Sewing Room in Softtoy factory in HCMC

Finally, with a GDP growth at an average of over 7% annually during the past 10 years, and a highly educated and motivated population, Vietnam is part of the “innovation learner” countries ranked by the Global Innovation Index (GII), among the most efficient global innovators, demonstrating rising level of innovation results.

The Leapfrog Project

In 2010, we connected with one of these innovative projects funded by SWITCH-ASIA European program, called SPIN which stands for Sustainable Product INnovation. Their objective is to increase the social and environmental quality of the products made in Vietnam, Laos and Cambodia by deploying eco-design methodologies and clean technologies in local businesses. Watch the video below to learn more about SPIN and examples of sustainable products they are working on:

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In 2012, we asked ourselves the question whether the 3DEXPERIENCE Platform from Dassault Systèmes could accelerate the leap, for this upcoming generation of designers and engineers, to sustainable innovation practices.  And that is how we build together a partnership with SPIN stakeholders called the Leapfrog Project.

A Jump ahead in Sustainable Innovation

At the beginning of the project, we provided Dassault Systèmes’ solutions to the SPIN designers and engineers, in order to help them taking the right decisions at the right time, and improving their design processes: selecting the right material, simulate while maintaining the mechanical properties and protecting the environment. We supported them with local partners and trainings, as well as specific materials that were adequate to their needs and methodologies, to bring their ideas to life.

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By connecting the SPIN team, to experts, designers, and sustainability passionate worldwide, we created a community in which we can all share ideas and 3D models to collaborate and foster sustainable innovation.

Local support of the Leapfrog Project - SPIN training

Finally, with local companies’ capacities, and the SPIN designers supported by the 3DEXPERIENCE Platform, we designed and re-designed more than 40 different products, manufactured in Vietnam, and reduced their environmental impacts from 10 to 80% off their initial carbon footprint!

The Cabinet - Leapfrog Design from 3D to real

In the upcoming weeks, we will post more information, use cases and educational materials about the Leapfrog Project and sustainable innovation, so follow the frog

IF WE leap to collaborative eco-design, we can live in a cleaner world… Take the leap with us! :-)

Zoe BEZPALKO

Zoé BEZPALKO is an Eco-Design Specialist at Dassault Systèmes

What is Leapfrogging for Sustainability?

By Aurelien

What is leapfrogging? The first thing that could pop up in your mind is the game we all played as kids:

Leapfrog

In the theory of innovation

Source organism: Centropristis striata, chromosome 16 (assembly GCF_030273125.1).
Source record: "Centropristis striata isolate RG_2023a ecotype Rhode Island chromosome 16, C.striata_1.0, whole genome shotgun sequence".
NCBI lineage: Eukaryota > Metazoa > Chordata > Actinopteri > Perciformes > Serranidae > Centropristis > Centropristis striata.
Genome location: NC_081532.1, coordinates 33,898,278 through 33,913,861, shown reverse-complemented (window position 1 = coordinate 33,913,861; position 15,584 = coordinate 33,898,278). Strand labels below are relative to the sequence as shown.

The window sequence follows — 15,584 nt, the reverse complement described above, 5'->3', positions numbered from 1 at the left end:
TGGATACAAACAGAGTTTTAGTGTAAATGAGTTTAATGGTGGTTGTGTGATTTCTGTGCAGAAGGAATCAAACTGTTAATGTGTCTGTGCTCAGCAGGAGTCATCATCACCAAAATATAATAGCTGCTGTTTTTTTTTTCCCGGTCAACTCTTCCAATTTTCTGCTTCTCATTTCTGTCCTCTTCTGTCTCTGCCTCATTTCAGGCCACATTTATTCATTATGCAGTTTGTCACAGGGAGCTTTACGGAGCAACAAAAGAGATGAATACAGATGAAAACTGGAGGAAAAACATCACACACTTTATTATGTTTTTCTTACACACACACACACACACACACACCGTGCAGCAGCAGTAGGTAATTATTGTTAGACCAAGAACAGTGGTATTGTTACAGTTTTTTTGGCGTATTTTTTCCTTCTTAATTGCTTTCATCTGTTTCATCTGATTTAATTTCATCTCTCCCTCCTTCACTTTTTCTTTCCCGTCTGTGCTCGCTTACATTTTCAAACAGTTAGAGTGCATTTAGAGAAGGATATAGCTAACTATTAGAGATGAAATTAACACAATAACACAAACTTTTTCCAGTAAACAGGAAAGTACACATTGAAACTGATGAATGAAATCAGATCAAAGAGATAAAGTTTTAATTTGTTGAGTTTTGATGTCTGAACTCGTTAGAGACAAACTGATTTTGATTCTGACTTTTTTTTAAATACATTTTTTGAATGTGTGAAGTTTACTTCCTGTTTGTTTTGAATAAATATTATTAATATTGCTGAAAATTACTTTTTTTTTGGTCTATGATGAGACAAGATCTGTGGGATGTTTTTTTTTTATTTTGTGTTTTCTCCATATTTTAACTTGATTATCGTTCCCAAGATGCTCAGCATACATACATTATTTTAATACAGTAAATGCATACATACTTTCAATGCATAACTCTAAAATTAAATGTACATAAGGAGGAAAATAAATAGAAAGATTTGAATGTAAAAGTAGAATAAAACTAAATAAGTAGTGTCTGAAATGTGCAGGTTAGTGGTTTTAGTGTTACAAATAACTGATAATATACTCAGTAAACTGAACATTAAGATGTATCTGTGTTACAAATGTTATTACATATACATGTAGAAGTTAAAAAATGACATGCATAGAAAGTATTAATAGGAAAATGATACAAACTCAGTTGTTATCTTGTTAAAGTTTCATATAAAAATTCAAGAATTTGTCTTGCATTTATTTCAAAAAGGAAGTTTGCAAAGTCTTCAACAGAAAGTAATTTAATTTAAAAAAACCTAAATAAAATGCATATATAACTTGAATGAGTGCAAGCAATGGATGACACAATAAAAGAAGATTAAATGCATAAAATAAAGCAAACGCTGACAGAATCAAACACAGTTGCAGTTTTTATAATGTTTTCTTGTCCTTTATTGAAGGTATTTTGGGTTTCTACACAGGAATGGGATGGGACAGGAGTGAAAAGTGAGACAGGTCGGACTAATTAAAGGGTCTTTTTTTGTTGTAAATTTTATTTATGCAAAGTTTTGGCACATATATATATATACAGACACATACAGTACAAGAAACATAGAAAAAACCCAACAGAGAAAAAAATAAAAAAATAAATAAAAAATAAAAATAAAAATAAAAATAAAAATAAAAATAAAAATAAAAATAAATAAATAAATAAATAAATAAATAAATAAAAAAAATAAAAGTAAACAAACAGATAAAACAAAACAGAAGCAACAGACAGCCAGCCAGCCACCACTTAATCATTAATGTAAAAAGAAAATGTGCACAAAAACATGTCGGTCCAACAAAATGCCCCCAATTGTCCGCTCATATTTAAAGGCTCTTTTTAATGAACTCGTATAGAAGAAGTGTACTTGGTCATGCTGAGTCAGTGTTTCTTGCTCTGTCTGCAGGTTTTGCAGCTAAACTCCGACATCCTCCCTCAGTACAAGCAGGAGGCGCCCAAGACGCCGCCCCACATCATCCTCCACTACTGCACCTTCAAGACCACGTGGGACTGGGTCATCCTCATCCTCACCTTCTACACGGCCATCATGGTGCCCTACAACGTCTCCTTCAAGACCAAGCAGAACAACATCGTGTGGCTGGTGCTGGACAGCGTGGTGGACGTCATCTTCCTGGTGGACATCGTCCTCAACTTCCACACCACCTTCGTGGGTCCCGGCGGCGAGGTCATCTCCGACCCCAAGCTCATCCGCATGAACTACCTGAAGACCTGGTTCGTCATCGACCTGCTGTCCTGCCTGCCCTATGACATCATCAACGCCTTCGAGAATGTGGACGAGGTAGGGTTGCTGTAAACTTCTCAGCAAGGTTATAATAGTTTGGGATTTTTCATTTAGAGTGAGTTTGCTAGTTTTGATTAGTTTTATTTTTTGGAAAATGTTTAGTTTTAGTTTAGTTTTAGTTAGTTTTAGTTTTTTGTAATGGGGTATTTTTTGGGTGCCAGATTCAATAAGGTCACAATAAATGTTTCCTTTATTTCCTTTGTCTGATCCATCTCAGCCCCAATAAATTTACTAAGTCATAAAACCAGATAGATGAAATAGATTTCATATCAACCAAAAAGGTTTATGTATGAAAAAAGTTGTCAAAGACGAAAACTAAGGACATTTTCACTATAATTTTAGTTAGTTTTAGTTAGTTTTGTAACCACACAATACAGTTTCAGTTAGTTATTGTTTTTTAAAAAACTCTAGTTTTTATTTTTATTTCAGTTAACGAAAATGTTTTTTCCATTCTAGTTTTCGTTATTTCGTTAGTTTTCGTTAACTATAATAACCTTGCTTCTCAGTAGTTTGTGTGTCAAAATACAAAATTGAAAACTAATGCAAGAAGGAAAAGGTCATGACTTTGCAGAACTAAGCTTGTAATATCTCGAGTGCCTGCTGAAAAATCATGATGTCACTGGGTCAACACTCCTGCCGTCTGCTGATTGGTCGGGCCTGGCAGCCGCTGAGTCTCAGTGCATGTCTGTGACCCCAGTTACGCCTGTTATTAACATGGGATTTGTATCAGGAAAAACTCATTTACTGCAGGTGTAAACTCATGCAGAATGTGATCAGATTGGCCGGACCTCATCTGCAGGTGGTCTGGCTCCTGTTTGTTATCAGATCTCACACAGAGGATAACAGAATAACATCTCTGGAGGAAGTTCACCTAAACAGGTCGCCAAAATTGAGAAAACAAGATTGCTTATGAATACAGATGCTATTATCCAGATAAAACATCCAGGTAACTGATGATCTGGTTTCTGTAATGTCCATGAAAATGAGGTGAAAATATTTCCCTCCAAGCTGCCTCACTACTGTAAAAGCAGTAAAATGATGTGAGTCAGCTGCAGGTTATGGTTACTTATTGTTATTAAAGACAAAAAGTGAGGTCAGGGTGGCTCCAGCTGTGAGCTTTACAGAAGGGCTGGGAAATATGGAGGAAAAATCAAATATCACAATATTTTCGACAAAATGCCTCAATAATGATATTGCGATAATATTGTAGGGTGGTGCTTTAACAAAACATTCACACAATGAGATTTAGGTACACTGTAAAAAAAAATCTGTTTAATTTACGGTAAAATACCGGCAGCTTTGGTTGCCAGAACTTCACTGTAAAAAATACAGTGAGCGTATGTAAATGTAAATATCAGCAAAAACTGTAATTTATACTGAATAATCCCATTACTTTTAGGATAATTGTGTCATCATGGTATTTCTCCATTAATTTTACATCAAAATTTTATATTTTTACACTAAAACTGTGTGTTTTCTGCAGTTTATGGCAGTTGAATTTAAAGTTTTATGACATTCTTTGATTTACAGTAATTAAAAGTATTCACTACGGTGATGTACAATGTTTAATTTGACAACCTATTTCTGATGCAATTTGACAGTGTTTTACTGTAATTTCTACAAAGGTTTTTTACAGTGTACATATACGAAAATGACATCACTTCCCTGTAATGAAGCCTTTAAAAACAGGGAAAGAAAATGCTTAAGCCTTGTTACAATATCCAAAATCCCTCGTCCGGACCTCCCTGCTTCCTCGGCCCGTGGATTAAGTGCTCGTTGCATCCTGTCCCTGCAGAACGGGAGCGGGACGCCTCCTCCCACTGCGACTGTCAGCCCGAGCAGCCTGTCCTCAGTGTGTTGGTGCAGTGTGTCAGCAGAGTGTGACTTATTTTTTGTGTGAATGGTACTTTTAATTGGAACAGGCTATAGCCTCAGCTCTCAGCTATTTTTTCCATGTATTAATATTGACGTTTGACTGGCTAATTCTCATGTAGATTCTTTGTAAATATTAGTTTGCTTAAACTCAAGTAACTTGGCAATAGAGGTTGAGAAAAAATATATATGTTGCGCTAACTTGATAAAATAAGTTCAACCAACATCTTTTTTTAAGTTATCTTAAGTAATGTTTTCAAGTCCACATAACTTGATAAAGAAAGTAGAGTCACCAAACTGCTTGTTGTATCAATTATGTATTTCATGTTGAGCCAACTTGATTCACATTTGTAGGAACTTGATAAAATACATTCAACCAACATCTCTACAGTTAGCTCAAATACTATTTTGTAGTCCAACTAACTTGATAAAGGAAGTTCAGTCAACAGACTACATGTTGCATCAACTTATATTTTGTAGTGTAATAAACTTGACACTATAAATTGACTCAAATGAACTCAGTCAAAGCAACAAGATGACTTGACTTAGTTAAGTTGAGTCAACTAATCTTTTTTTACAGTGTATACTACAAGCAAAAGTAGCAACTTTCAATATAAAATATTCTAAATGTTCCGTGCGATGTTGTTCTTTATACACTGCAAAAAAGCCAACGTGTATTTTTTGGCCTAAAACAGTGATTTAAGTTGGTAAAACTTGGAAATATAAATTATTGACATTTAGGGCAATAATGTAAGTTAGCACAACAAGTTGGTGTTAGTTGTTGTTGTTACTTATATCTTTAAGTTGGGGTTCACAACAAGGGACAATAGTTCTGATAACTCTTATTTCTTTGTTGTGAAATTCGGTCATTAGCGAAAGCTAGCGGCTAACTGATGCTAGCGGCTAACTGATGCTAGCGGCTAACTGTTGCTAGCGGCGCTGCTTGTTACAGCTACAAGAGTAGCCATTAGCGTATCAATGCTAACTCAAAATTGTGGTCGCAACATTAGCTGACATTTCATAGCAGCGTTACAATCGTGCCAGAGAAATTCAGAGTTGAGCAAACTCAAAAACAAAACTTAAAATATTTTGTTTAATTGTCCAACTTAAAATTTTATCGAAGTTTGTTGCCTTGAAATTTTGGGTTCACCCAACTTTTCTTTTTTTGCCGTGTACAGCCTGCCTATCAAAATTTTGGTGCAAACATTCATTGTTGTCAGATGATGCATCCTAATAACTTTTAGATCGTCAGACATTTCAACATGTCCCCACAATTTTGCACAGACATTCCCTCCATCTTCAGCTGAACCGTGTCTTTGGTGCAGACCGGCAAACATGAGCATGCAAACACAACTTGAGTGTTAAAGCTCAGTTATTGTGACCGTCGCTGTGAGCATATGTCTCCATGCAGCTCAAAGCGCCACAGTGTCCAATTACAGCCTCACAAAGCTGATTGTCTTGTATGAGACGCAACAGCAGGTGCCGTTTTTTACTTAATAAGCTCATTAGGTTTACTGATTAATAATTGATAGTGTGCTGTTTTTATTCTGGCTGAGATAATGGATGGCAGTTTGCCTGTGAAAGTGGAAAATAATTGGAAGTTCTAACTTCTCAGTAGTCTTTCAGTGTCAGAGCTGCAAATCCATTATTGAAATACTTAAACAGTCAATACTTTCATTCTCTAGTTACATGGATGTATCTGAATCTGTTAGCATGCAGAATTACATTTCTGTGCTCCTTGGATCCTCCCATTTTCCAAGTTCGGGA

In the theory of innovation (and in particular in Schumpeter’s) however, leapfrogging refers to the ‘breakthrough innovations’ leading to the ‘creative destruction’ cycle, as opposed to smaller, incremental innovation steps. The new breakthrough innovation often comes to swipe away the previous technology consequently becoming obsolete. In most cases, the new breakthrough comes in at a time where the current technology has already saturated the market: think of electrical locomotives replacing steam locomotives, or mobile phones replacing landline phones (in developed countries).

Innovation LifeCycle

But with leapfrogging, the breakthrough comes in even before the current technology has reached market saturation or has even been introduced at all. A typical example is the adoption of mobiles phones instead of landline phones in emerging countries, such as Vietnam shown below (click on the picture to enlarge):

Fixed line vs mobile penetration rates in Vietnam

Leapfrogging in sustainable development

In the context of sustainable development and in particular for developing countries, leapfrogging refers to “skipping inferior, less efficient, more expensive or more polluting technologies and industries and move directly to more advanced ones” (source: Wikipedia article on Leapfrogging). Because there is an opportunity to learn from mistakes of the so-called “brown economy”,  the green economy is a “chance for emerging and developing economies to leapfrog unsustainable and wasteful production and consumption patterns” (source: OECD report on ‘Green Growth and Developing Countries’).

Less efficient, more polluting technologies

Worldchanging.com founder Alex Steffen clearly explained this concept in his TED talk as a fundamental and preliminary step among others on the route to a sustainable future (jump at 8″36′):

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Introducing… the Leapfrog Project

With these concepts in mind we started the Leapfrog Project, an innovative approach to boost the leapfrogging potential of the next generation of eco-imagineers in emerging countries. For this matter, we’ve partnered with best-in-class organizations: the TU Delft University (Netherlands), the United Nations Environment Programme (UNEP), and instances of National Cleaner Production Centres (NCPC).

The Leapfrog Project

In the coming weeks and months, we will drive you through the journey and backstage of this project with a series of blog posts. So bear with us and… follow the frog :wink: